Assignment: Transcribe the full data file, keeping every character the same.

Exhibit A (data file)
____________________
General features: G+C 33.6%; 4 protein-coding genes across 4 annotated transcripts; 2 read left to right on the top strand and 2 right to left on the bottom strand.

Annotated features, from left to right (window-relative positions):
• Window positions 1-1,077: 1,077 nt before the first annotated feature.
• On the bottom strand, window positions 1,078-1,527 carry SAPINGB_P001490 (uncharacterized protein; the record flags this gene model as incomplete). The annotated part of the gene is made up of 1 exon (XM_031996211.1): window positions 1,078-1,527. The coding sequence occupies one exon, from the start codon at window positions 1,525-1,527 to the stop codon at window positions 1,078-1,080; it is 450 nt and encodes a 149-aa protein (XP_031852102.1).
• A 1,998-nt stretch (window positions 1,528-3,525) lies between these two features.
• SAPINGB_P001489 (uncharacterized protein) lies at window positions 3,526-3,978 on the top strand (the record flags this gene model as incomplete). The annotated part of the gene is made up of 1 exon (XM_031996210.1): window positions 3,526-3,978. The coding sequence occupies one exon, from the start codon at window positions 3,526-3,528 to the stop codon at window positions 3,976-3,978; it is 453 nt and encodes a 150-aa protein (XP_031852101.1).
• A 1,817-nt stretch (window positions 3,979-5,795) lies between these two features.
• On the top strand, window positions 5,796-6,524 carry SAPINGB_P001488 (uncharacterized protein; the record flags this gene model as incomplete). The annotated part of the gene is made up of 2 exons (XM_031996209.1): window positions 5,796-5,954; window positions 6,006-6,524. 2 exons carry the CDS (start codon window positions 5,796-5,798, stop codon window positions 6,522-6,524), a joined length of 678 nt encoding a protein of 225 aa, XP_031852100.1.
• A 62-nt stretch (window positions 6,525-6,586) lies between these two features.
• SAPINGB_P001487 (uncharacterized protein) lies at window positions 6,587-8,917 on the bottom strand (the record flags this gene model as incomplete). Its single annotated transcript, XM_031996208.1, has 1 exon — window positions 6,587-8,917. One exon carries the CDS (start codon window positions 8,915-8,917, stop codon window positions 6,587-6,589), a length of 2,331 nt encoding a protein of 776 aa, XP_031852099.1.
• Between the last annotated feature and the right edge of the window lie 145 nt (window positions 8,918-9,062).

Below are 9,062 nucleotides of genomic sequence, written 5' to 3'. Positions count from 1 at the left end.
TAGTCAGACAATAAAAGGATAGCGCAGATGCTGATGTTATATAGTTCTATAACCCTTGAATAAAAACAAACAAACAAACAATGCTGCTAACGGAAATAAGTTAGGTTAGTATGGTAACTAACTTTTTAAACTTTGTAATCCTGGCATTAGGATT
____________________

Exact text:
General features: G+C 33.6%; 4 protein-coding genes across 4 annotated transcripts; 2 read left to right on the top strand and 2 right to left on the bottom strand.

Annotated features, from left to right (window-relative positions):
• Window positions 1-1,077: 1,077 nt before the first annotated feature.
• On the bottom strand, window positions 1,078-1,527 carry SAPINGB_P001490 (uncharacterized protein; the record flags this gene model as incomplete). The annotated part of the gene is made up of 1 exon (XM_031996211.1): window positions 1,078-1,527. The coding sequence occupies one exon, from the start codon at window positions 1,525-1,527 to the stop codon at window positions 1,078-1,080; it is 450 nt and encodes a 149-aa protein (XP_031852102.1).
• A 1,998-nt stretch (window positions 1,528-3,525) lies between these two features.
• SAPINGB_P001489 (uncharacterized protein) lies at window positions 3,526-3,978 on the top strand (the record flags this gene model as incomplete). The annotated part of the gene is made up of 1 exon (XM_031996210.1): window positions 3,526-3,978. The coding sequence occupies one exon, from the start codon at window positions 3,526-3,528 to the stop codon at window positions 3,976-3,978; it is 453 nt and encodes a 150-aa protein (XP_031852101.1).
• A 1,817-nt stretch (window positions 3,979-5,795) lies between these two features.
• On the top strand, window positions 5,796-6,524 carry SAPINGB_P001488 (uncharacterized protein; the record flags this gene model as incomplete). The annotated part of the gene is made up of 2 exons (XM_031996209.1): window positions 5,796-5,954; window positions 6,006-6,524. 2 exons carry the CDS (start codon window positions 5,796-5,798, stop codon window positions 6,522-6,524), a joined length of 678 nt encoding a protein of 225 aa, XP_031852100.1.
• A 62-nt stretch (window positions 6,525-6,586) lies between these two features.
• SAPINGB_P001487 (uncharacterized protein) lies at window positions 6,587-8,917 on the bottom strand (the record flags this gene model as incomplete). Its single annotated transcript, XM_031996208.1, has 1 exon — window positions 6,587-8,917. One exon carries the CDS (start codon window positions 8,915-8,917, stop codon window positions 6,587-6,589), a length of 2,331 nt encoding a protein of 776 aa, XP_031852099.1.
• Between the last annotated feature and the right edge of the window lie 145 nt (window positions 8,918-9,062).

Below are 9,062 nucleotides of genomic sequence, written 5' to 3'. Positions count from 1 at the left end.
TAGTCAGACAATAAAAGGATAGCGCAGATGCTGATGTTATATAGTTCTATAACCCTTGAATAAAAACAAACAAACAAACAATGCTGCTAACGGAAATAAGTTAGGTTAGTATGGTAACTAACTTTTTAAACTTTGTAATCCTGGCATTAGGATT